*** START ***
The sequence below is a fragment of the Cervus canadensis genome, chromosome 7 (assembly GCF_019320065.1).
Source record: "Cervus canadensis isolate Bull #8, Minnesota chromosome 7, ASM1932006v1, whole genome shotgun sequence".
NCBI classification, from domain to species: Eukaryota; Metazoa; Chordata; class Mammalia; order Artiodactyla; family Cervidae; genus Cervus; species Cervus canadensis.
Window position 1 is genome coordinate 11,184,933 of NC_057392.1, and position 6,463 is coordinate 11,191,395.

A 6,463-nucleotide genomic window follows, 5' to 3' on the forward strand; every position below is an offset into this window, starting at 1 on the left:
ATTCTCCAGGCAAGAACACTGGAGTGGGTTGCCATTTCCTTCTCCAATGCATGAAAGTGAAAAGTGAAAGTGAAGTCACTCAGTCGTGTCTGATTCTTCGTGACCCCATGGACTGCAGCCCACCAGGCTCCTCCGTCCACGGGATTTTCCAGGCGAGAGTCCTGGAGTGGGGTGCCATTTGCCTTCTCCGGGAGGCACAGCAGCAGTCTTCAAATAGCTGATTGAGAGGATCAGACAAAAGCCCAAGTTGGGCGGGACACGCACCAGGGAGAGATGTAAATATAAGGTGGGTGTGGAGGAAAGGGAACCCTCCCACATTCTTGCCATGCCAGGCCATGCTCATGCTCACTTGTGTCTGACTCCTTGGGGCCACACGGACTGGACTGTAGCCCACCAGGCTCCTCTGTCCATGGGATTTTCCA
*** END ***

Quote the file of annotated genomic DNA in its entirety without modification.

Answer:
The sequence below is a fragment of the Cervus canadensis genome, chromosome 7 (assembly GCF_019320065.1).
Source record: "Cervus canadensis isolate Bull #8, Minnesota chromosome 7, ASM1932006v1, whole genome shotgun sequence".
NCBI classification, from domain to species: Eukaryota; Metazoa; Chordata; class Mammalia; order Artiodactyla; family Cervidae; genus Cervus; species Cervus canadensis.
Window position 1 is genome coordinate 11,184,933 of NC_057392.1, and position 6,463 is coordinate 11,191,395.

A 6,463-nucleotide genomic window follows, 5' to 3' on the forward strand; every position below is an offset into this window, starting at 1 on the left:
ATTCTCCAGGCAAGAACACTGGAGTGGGTTGCCATTTCCTTCTCCAATGCATGAAAGTGAAAAGTGAAAGTGAAGTCACTCAGTCGTGTCTGATTCTTCGTGACCCCATGGACTGCAGCCCACCAGGCTCCTCCGTCCACGGGATTTTCCAGGCGAGAGTCCTGGAGTGGGGTGCCATTTGCCTTCTCCGGGAGGCACAGCAGCAGTCTTCAAATAGCTGATTGAGAGGATCAGACAAAAGCCCAAGTTGGGCGGGACACGCACCAGGGAGAGATGTAAATATAAGGTGGGTGTGGAGGAAAGGGAACCCTCCCACATTCTTGCCATGCCAGGCCATGCTCATGCTCACTTGTGTCTGACTCCTTGGGGCCACACGGACTGGACTGTAGCCCACCAGGCTCCTCTGTCCATGGGATTTTCCA